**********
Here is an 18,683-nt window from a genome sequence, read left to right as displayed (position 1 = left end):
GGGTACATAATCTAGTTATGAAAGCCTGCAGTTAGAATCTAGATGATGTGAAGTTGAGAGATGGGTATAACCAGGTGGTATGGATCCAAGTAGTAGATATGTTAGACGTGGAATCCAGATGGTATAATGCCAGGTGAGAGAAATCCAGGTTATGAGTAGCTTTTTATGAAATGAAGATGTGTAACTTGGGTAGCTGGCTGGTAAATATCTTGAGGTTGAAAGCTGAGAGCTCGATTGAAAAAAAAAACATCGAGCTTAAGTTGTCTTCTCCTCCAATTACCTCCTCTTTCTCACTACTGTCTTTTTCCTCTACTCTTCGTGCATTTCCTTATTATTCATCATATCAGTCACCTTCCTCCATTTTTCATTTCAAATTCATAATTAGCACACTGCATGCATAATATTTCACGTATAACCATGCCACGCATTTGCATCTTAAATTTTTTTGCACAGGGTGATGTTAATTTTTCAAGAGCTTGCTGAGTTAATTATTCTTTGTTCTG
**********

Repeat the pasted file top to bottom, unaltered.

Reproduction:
Here is an 18,683-nt window from a genome sequence, read left to right as displayed (position 1 = left end):
GGGTACATAATCTAGTTATGAAAGCCTGCAGTTAGAATCTAGATGATGTGAAGTTGAGAGATGGGTATAACCAGGTGGTATGGATCCAAGTAGTAGATATGTTAGACGTGGAATCCAGATGGTATAATGCCAGGTGAGAGAAATCCAGGTTATGAGTAGCTTTTTATGAAATGAAGATGTGTAACTTGGGTAGCTGGCTGGTAAATATCTTGAGGTTGAAAGCTGAGAGCTCGATTGAAAAAAAAAACATCGAGCTTAAGTTGTCTTCTCCTCCAATTACCTCCTCTTTCTCACTACTGTCTTTTTCCTCTACTCTTCGTGCATTTCCTTATTATTCATCATATCAGTCACCTTCCTCCATTTTTCATTTCAAATTCATAATTAGCACACTGCATGCATAATATTTCACGTATAACCATGCCACGCATTTGCATCTTAAATTTTTTTGCACAGGGTGATGTTAATTTTTCAAGAGCTTGCTGAGTTAATTATTCTTTGTTCTG